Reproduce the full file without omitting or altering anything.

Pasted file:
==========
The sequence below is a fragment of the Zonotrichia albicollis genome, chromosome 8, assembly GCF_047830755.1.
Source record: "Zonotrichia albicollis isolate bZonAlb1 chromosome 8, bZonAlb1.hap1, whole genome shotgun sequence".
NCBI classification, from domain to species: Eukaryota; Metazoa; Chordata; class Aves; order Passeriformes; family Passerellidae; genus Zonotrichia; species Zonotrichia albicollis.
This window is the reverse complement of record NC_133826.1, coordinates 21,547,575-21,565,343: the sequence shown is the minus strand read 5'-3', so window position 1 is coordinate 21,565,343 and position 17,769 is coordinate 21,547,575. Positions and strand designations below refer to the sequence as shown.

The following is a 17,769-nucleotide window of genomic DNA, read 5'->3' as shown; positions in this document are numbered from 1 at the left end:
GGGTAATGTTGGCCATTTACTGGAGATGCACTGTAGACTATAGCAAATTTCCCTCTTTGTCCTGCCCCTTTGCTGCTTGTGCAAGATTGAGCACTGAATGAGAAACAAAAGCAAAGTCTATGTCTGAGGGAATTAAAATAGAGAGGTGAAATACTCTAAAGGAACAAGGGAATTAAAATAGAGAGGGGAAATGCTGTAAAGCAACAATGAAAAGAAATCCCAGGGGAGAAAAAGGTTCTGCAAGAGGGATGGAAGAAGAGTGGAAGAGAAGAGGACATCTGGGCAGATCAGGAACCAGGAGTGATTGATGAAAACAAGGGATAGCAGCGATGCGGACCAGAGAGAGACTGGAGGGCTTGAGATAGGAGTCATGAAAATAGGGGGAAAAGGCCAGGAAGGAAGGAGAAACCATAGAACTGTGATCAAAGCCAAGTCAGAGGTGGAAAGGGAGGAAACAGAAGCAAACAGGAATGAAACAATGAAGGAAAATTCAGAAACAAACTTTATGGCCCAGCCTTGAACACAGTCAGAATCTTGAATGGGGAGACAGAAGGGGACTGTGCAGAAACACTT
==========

The sequence below is a fragment of the Zonotrichia albicollis genome, chromosome 8, assembly GCF_047830755.1.
Source record: "Zonotrichia albicollis isolate bZonAlb1 chromosome 8, bZonAlb1.hap1, whole genome shotgun sequence".
NCBI classification, from domain to species: Eukaryota; Metazoa; Chordata; class Aves; order Passeriformes; family Passerellidae; genus Zonotrichia; species Zonotrichia albicollis.
This window is the reverse complement of record NC_133826.1, coordinates 21,547,575-21,565,343: the sequence shown is the minus strand read 5'-3', so window position 1 is coordinate 21,565,343 and position 17,769 is coordinate 21,547,575. Positions and strand designations below refer to the sequence as shown.

The following is a 17,769-nucleotide window of genomic DNA, read 5'->3' as shown; positions in this document are numbered from 1 at the left end:
GGGTAATGTTGGCCATTTACTGGAGATGCACTGTAGACTATAGCAAATTTCCCTCTTTGTCCTGCCCCTTTGCTGCTTGTGCAAGATTGAGCACTGAATGAGAAACAAAAGCAAAGTCTATGTCTGAGGGAATTAAAATAGAGAGGTGAAATACTCTAAAGGAACAAGGGAATTAAAATAGAGAGGGGAAATGCTGTAAAGCAACAATGAAAAGAAATCCCAGGGGAGAAAAAGGTTCTGCAAGAGGGATGGAAGAAGAGTGGAAGAGAAGAGGACATCTGGGCAGATCAGGAACCAGGAGTGATTGATGAAAACAAGGGATAGCAGCGATGCGGACCAGAGAGAGACTGGAGGGCTTGAGATAGGAGTCATGAAAATAGGGGGAAAAGGCCAGGAAGGAAGGAGAAACCATAGAACTGTGATCAAAGCCAAGTCAGAGGTGGAAAGGGAGGAAACAGAAGCAAACAGGAATGAAACAATGAAGGAAAATTCAGAAACAAACTTTATGGCCCAGCCTTGAACACAGTCAGAATCTTGAATGGGGAGACAGAAGGGGACTGTGCAGAAACACTT